It is a very dangerous thing to have people in authority who have legal responsibilities then look away or shrug when behavior issues between staff and children are brought to their attention. It is a danger to the accuser, the accused, the child(ren) and to our district. Everyone needs protection and attention must be paid.
There are two huge reasons why this particular case is concerning.
One, we have past history - damning, troubling and ultimately, costly history - that this district has turned away from these kinds of investigations. From the Times' article (bold/color mine):
The release of the report comes as district officials have recently acknowledged their current policy regarding reporting child abuse, neglect and exploitation is lacking.
State law requires all school employees to report any suspicions of abuse to their school principal, who must investigate and then report to police or Child Protective Services. In addition, almost all employees are themselves required to report suspected abuse to law enforcement.
But in some Seattle schools, the tradition has been for employees to only report to the principal. District officials promised to stamp out that practice after they paid more than $3 million to settle a lawsuit by former students who had been sexually abused by fifth-grade teacher Laurence E. "Shayne" Hill.
Hill admitted molesting as many as 13 girls — and in 2005 was sentenced to five years to life.
At the time, district officials promised to revamp training policies and clarify proper reporting duties.But the investigation released Friday suggests the district needs to do more.
The district is, once again, promising to do better. That it didn't after 13 elementary-aged children were molested by a teacher AND the district had to pay out millions because of it is deeply troubling.
That in this particular incident everyone was lucky it was not abuse (sexual or otherwise) does not negate the seriousness of two principals who chose to not properly investigate something reported to them.
And if it had been abuse, sexual or otherwise, boy, would this conversation be different.
This is not a vendetta against the principals - I don't know them and it's less about them - but more a challenge to the district to understand how important it is to get - it - right. That this case even exists means the district did not do its job from the last time something like this came up.
The second reason this is a serious issue is the reaction of the principals to the investigation. Now legally, of course they shouldn't admit fault (but telling the truth would have been a good start) but rather than saying no comment, here's what they did say:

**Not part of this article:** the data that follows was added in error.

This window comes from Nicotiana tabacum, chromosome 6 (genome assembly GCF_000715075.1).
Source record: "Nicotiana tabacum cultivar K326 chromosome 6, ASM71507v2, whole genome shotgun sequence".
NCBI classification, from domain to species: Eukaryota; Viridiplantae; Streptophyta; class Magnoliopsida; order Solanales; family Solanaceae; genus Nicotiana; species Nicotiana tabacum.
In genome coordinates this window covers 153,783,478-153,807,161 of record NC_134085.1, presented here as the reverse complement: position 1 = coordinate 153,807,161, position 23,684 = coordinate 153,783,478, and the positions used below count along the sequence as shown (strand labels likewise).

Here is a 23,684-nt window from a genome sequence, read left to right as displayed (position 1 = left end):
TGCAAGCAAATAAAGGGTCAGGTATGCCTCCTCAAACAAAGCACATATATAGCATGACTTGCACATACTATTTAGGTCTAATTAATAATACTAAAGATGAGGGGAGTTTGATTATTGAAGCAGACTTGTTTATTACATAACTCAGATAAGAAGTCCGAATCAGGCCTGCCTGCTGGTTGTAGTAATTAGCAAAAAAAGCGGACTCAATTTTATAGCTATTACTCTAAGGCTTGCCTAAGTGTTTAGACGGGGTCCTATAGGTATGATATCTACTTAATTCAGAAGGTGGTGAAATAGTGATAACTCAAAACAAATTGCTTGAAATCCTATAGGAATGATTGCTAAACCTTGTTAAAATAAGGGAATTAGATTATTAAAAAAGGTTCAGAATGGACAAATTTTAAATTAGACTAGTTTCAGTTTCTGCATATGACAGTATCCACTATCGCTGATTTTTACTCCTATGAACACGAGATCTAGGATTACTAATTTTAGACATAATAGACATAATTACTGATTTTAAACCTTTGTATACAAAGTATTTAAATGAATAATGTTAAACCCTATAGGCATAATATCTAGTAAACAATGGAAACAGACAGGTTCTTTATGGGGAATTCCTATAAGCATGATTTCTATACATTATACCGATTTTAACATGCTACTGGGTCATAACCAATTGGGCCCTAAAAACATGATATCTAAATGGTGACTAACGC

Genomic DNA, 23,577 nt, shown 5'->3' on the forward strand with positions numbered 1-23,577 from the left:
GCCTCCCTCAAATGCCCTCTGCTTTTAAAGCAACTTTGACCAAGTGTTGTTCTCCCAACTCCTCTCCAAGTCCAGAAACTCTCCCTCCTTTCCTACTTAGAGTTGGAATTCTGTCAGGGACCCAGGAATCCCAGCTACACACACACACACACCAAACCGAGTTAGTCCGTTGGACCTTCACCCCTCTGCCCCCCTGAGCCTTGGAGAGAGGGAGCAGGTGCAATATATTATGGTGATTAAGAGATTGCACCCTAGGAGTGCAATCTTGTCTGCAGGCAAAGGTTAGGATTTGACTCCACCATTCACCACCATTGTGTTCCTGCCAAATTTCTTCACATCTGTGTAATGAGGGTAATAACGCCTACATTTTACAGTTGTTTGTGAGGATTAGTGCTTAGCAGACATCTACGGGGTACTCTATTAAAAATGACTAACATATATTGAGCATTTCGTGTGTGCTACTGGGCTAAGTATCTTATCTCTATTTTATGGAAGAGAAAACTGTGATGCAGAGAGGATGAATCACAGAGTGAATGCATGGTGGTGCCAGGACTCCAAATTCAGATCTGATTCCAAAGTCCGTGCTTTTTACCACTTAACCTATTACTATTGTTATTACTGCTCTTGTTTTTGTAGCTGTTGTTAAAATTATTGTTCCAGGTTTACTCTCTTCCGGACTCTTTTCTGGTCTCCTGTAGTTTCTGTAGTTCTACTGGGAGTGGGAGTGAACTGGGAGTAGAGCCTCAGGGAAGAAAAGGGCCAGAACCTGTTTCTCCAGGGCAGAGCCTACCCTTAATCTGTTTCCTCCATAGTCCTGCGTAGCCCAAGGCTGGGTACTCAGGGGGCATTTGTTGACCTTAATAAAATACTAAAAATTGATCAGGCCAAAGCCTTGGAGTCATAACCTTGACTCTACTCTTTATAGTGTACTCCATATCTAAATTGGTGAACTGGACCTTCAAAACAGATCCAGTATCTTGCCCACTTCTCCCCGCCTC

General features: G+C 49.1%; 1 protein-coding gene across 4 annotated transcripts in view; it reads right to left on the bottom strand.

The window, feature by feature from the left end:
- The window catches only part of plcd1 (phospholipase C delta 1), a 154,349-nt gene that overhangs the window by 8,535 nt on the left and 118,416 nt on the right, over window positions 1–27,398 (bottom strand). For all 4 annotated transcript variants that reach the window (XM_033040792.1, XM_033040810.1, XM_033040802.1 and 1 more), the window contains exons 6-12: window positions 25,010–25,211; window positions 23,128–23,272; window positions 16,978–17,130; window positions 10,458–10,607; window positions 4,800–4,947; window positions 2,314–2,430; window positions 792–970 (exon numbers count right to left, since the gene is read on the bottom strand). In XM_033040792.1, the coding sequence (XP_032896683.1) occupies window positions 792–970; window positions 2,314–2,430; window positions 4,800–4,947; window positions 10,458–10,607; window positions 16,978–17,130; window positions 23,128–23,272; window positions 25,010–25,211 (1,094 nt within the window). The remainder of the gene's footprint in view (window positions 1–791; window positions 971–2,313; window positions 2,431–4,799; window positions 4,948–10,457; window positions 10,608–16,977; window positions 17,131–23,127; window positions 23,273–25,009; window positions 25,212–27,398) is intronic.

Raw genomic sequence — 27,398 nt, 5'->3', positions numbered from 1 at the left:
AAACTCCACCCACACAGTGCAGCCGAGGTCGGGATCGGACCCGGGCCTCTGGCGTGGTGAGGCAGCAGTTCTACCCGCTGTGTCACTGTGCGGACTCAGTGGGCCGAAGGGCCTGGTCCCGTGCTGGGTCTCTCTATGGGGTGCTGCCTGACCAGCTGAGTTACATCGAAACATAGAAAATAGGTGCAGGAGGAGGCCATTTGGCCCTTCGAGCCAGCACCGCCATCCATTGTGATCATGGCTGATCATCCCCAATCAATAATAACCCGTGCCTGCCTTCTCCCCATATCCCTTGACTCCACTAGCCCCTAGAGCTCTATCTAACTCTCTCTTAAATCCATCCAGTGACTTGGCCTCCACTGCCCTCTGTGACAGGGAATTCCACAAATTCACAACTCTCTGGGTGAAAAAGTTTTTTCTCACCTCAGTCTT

In an email Friday night, King said the report "relied on made-up facts and faulty, biased assumptions."
According to the Times' the investigation showed:
"King did not understand the rules related to reporting child abuse — he did not know when school employees were required to report to him or to law enforcement, nor was he aware of the standard that triggers the reporting requirement," Kent wrote.
Personally, if I were in senior management at SPS, I would have called his statement insubordination. Not only is Principal King not acknowledging any responsibility, he was saying the investigation was somehow biased and made-up. And yet, the investigator questioned even his most basic knowledge base of what the law is in such cases.
In a statement, Geoghagan said she had been told about the incident but not key details, such as the kissing of feet, as the district's investigation determined.
"I stand behind what I did in response to that report," she wrote. "I investigated it and took appropriate action consistent with the district's guidelines... "
Again, the evidence provided showed she did not do any investigation according to what the district says an investigation should look like.
Also troubling on the part for Geoghagan is her stated belief, in the report, that she could not investigate the behavior of a staff member if she had not seen it herself. Those are not the words of a principal who understands her legal duty and has the willingness to accept that duty.
Both of them, given that they had reprimands placed in their personnel files, might have chosen to say "no comment" or "I now understand what the district is asking of me as a principal." That they chose to continue to challenge the investigation is an interesting tactic to take.
Parents,it's fine to move on. But, you might want to express concern via a strongly-worded letter or e-mail to the Superintendent and/or Board about them taking steps to make sure this never happens again - at any school - because clearly the Hill case hasn't seemed to register with senior staff.
And, because the next time, it really could be something serious that affects a child. Maybe yours.